After the tragic death of her foal, horse owner Stephanie Arrowsmith is determined to spread the word about the dangers of the public feeding treats.
If your horse pastures border a road or public area, your horses escaping and getting into traffic aren’t the only danger that you have to worry about. Horses are highly attractive to people, and strangers tend to feed horses treats. But feeding treats to your horses can endanger your horses’ health.
That’s just what happened to Stephanie Arrowsmith, and now she’s determined to spread the word about this dangerous practice.
Arrowsmith, of Durham, England, was the proud owner of a beautiful foal named Beyli. But back in September, Arrowsmith’s dreams for Beyli’s future were cut short when she received a call from the RSPCA alerting her that they got a call about the foal appearing to be in distress.
When Arrowsmith raced to Beyli’s pasture, she found the foal on the ground amidst a pile of cut-up turnips. The foal appeared to be choking.
Arrowsmith took quick action in getting Beyli the treatment that he needed, but the stress of the choking seemed to have prompted a colic episode. Unfortunately, Beyli couldn’t be saved and had to be put to sleep, ending his life tragically young.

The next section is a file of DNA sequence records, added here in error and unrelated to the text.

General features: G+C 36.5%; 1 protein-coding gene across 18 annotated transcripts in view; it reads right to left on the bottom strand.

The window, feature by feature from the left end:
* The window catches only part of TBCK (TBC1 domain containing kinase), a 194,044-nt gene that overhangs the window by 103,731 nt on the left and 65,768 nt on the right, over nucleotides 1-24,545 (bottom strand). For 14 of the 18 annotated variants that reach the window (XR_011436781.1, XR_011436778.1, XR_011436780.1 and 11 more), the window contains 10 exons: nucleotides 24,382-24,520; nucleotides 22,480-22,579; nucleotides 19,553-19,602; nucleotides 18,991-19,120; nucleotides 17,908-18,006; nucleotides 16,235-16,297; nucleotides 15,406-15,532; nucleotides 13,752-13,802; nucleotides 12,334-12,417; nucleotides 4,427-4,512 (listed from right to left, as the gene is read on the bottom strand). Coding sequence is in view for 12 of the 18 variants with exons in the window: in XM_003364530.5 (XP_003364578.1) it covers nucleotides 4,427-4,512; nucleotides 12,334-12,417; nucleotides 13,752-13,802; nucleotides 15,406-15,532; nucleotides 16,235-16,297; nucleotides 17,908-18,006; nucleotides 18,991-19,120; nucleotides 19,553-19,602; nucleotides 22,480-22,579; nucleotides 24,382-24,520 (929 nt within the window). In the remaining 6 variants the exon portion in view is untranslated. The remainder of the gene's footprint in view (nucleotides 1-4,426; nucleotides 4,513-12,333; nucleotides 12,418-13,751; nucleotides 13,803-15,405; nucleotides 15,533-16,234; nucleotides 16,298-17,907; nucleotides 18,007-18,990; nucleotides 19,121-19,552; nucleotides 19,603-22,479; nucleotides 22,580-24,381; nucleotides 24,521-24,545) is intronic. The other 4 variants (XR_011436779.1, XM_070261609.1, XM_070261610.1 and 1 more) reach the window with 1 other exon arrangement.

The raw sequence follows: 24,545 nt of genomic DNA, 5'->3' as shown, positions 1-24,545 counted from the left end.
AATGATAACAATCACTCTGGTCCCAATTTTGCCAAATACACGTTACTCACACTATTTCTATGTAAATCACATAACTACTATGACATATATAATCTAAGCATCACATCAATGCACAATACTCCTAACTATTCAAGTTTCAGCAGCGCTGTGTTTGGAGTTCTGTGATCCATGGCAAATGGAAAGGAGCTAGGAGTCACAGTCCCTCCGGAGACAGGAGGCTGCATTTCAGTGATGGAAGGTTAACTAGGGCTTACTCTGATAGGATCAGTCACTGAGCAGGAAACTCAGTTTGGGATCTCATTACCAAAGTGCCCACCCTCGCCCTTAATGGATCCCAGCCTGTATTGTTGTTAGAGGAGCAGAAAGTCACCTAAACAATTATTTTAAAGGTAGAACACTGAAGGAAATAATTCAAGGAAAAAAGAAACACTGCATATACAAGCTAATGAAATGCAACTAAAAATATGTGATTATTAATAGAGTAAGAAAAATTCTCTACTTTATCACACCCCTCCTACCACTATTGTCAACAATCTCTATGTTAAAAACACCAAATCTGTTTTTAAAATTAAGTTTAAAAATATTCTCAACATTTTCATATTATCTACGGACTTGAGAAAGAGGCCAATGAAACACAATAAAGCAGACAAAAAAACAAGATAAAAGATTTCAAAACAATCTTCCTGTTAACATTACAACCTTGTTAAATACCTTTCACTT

Now, Arrowsmith wants to inform the public about the dangers of feeding strange horses that they don’t know. People who don’t know about horses’ specialized diets may feed them foods which are inappropriate for them, like grass clippings, or they may feed them too many treats, causing metabolic issues or choking episodes.
It’s important to note that some horses have diseases like Cushing’s disease. Eating sugary treats like apples can send the horse into a metabolic episode. Improper treats like grass clippings quickly ferment, causing deadly colic episodes. Introducing any strange food to a horse can cause digestive issues, and since horses’ digestive systems are so sensitive, upset can potentially cause that animal’s death.
Arrowsmith has had issues with the public feeding her horses over the fence before, and she had posted signs requesting that people not feed the horses for their safety. Her signs had been torn down, and as Beyli’s tragic death indicates, the practice of feeding the horses had continued.
Arrowsmith has posted a firmly worded note including a bit about Beyli’s story, but two days later found chopped carrots in the same pasture.
So, what can you do? If you have horses at home, talk with your neighbors and inform them about the importance of not feeding treats. Post signs to help inform passerby about how feeding treats can negatively affect your horses’ health. And be sure to share this article to help inform the general public.
We just might be able to prevent another horse from suffering Beyli’s fate.
All images: Express.co.uk